Nov 25, 2017; Manhattan, KS, USA; Kansas State Wildcats head coach Bill Snyder shakes hands with Iowa State Cyclones head coach Matt Campbell at midfield following the Wildcats’ last-minute touchdown win at Bill Snyder Family Stadium. The Wildcats won the game 20-19. Mandatory Credit: Scott Sewell-USA TODAY Sports
Tense. Bizarre. Controversial.
Those are just three of the words I wrote to help describe Iowa State’s dispiriting, flag-framed 20-19 loss at Kansas State in 2017.
How that loss happened illustrates perfectly, if painfully, why the Wildcats haven’t lost a home game to the Cyclones since 2004.
Two picked-up flags and K-State’s Skylar Thompson-led fourth-quarter comeback dashed ISU’s hopes of winning that night in Manhattan, but the draining game wasn’t a total loss.
As usual, Cyclones head coach Matt Campbell used it as a learning point during a culture-defining season. ISU won eight games for the first time in 17 seasons and went on to beat a top-20 Memphis team on its own turf at the Liberty Bowl.
But that game, man … another phrase I used to describe it was “rage-inducing.”
Campbell, on the contrary, sat in the little room K-State made available for the opposing team and media that night calm and composed, already seeking solutions in the oft-referenced realm known as “controlling the controllable.”
“I think, again, I’m still 42 years old,” said Campbell, whose team (3-2, 1-1) seeks to end a seven-game road skid against the Wildcats (3-2, 0-2) Saturday at 6:30 p.m. in Manhattan. “It’s not like I have all the answers, but I do think I’ve got the ability to learn from past mistakes. And even in that game, yeah there are some things you could put blame on others, but I think unless you take what you didn’t do well yourself that could have not put it in the hands of others, then I think you’re mistaken. I think I’ve learned that along the way in coaching. Boy, it’s really easy to point the finger at other people, but you’d better point the finger at yourself first and figure out what you could have done better, or what we could have done better to manage the situation. I think that game is defining because there are some things in that game we could have done better to not put it in the hands of those calls.”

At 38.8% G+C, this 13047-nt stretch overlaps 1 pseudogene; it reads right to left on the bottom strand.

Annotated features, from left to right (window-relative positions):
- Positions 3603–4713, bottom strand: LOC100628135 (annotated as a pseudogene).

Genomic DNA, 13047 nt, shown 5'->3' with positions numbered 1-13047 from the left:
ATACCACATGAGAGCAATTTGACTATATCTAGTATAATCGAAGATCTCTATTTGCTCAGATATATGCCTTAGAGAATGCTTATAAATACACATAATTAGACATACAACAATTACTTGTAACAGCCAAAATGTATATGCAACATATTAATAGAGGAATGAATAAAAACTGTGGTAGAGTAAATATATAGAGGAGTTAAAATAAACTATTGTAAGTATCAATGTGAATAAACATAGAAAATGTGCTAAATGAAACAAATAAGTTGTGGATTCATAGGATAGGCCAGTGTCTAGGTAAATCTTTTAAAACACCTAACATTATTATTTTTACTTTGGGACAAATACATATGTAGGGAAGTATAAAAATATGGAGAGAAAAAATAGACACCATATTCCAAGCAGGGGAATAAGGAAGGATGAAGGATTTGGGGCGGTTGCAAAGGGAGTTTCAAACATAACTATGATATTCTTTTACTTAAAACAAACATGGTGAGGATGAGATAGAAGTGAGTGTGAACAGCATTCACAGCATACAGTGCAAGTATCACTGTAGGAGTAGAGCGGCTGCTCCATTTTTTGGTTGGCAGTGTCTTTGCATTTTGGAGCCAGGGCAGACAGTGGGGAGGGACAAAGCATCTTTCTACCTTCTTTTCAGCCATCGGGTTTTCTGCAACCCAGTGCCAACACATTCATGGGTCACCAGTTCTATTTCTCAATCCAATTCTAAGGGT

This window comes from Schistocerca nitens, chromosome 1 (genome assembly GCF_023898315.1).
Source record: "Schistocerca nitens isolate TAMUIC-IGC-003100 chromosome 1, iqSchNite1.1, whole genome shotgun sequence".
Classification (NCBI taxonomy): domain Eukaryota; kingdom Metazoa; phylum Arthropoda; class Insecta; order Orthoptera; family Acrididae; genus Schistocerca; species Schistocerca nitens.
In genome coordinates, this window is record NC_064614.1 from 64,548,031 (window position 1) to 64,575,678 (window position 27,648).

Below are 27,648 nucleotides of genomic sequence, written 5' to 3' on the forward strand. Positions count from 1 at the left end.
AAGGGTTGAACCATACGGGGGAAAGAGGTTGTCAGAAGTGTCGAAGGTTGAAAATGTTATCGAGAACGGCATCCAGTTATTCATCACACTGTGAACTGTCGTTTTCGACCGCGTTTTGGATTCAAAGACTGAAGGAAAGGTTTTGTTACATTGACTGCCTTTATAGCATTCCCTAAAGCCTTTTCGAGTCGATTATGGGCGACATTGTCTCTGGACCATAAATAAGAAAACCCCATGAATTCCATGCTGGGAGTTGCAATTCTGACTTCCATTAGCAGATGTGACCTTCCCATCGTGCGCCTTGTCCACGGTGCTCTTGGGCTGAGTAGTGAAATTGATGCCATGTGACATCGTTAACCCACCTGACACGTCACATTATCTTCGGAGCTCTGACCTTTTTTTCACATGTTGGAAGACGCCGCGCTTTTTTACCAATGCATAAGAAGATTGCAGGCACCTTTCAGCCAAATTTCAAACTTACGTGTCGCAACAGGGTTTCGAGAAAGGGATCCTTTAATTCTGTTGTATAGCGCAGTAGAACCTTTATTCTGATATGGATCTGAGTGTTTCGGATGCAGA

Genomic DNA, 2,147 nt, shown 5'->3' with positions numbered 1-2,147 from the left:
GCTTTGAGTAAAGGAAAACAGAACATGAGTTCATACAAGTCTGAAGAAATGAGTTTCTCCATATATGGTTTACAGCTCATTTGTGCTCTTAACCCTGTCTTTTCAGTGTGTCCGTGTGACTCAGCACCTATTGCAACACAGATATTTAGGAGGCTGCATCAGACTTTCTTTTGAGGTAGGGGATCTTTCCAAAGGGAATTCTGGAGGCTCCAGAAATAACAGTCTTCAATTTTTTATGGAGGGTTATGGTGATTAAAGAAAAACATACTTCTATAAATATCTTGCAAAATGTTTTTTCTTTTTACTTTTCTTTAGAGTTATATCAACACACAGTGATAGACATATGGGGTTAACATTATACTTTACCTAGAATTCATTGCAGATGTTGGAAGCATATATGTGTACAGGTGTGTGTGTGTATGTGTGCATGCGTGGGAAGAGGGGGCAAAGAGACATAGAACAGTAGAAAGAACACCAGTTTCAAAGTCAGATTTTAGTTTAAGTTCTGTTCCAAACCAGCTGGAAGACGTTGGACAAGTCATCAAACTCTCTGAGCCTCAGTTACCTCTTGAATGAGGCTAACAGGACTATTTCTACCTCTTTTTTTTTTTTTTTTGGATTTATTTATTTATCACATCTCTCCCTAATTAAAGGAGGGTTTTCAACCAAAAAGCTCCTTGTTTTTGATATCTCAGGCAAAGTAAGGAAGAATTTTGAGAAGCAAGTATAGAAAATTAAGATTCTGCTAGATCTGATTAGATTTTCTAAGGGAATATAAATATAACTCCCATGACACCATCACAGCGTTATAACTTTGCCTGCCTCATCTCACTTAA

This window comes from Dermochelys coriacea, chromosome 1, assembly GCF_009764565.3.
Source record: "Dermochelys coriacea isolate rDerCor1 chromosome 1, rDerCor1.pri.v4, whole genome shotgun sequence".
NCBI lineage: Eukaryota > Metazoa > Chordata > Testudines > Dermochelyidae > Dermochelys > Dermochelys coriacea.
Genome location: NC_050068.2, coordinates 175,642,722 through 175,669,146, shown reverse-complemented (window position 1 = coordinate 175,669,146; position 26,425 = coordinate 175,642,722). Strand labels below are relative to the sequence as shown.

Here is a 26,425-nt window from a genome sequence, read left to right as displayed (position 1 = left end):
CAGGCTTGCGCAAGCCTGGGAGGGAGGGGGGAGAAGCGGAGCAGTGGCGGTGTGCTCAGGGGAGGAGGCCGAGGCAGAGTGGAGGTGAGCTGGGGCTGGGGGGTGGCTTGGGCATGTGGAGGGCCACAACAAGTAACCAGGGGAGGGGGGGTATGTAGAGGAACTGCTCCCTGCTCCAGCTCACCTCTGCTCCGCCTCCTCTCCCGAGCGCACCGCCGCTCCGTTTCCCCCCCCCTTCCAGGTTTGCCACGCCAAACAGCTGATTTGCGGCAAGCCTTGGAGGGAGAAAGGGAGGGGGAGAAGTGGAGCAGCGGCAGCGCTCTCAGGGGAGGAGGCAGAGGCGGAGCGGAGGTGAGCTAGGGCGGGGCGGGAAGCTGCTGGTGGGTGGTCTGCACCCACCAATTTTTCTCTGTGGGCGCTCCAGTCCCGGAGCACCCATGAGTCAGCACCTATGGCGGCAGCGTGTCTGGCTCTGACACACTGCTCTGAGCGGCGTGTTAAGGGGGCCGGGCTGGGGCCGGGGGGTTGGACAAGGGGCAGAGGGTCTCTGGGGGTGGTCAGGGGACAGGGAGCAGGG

Those hard-earned lessons have continued to come. ISU can point to four turnovers in the 27-17 loss against Iowa, and a pair of special teams breakdowns that led to the 31-29 setback at Baylor.
So Cyclones are once again at a crossroads — and that’s usually when they’ve performed their best during this unprecedented four-plus season string of success.
“I think we continue to learn and grow and to be honest with you, there’s been times this season that you could say, man, maybe there’s a couple of things as hindsight is 20-20, should you have done that better? Could you have done that better?” Campbell said. “Again, you continue to try to stack those things, not make the same mistakes twice and allow yourself to grow.”
K-State will test that winning formula, as always, by showcasing grit, precision and stellar special teams play.
***Wildcats return man/receiver Malik Knowles leads the nation with a 39.3 yards per return average. He’s also scored two touchdowns. Oh, and not-so-fun fact: K-State averaged 37.7 yards per kick return in its 2019 home win over the Cyclones — and returned that game’s opening kick for a touchdown. So ISU placekicker Andrew Mevis’s mission is clear.
“Ultimately, I want to kick touchbacks,” Mevis said. “Not even give the returner a chance. That’s what I’m going for.”
***K-State’s Thompson will play his fourth game against the Cyclones after missing last season’s 45-0 drubbing because of a knee injury. He’s 2-1 against ISU, but starred down the stretch in the 2017 game, scrambling to bide time before completing a touchdown pass in the closing moments. So he’s a problem. Let Campbell explain.
“He’s one of the best leaders that I’ve seen in our conference and he’s one of the best football players that I’ve seen in this conference,” Campbell said. “I think he’s going to pose a great challenge to our football team. He’s really confident with the ball in his hands and that coaching staff — no matter which coaching staff has coached him — have been very confident in putting the ball in his hand to make great decisions to win the game. I have the utmost respect for him as a competitor and we know it’ll be a great challenge. He gives his team every opportunity to win the football game.”
***ISU counters, of course, with Brock Purdy at quarterback. He completed touchdown passes to Joe Scates, Charlie Kolar and Xavier Hutchinson in last season’s win and has connected for eight touchdowns to just one interception in his past three games. He’s also 10-2 in October as the Cyclones’ starting quarterback, so he’s generally at his best in the month that’s been jocularly renamed “Brocktober.” Unsurprisingly, Kolar’s been a big driver for October success, as well. The All-American tight end has notched 11 of his positional program-record 19 touchdown grabs in this month.
“Experience always helps,” said Kolar, whose been catching touchdowns from Purdy since 2018. “But at the end of the day, you have to produce.”
No matter how many picked-up flags go against you. No matter how many special teams mistakes you make. No excuses. The only thing that matters is the response — and since 2017, the Cyclones have proven to be remarkably adept at turning past stumbling blocks into platforms for success.
“It brings people together,” All-American linebacker Mike Rose said of adversity, whether self-inflicted or otherwise. “It shows who you are as a person and as a team. And I think we did a good job of that already this year. We’ve been in the situation a lot. It’s life. No matter how hard it gets, you’ve just gotta keep going.”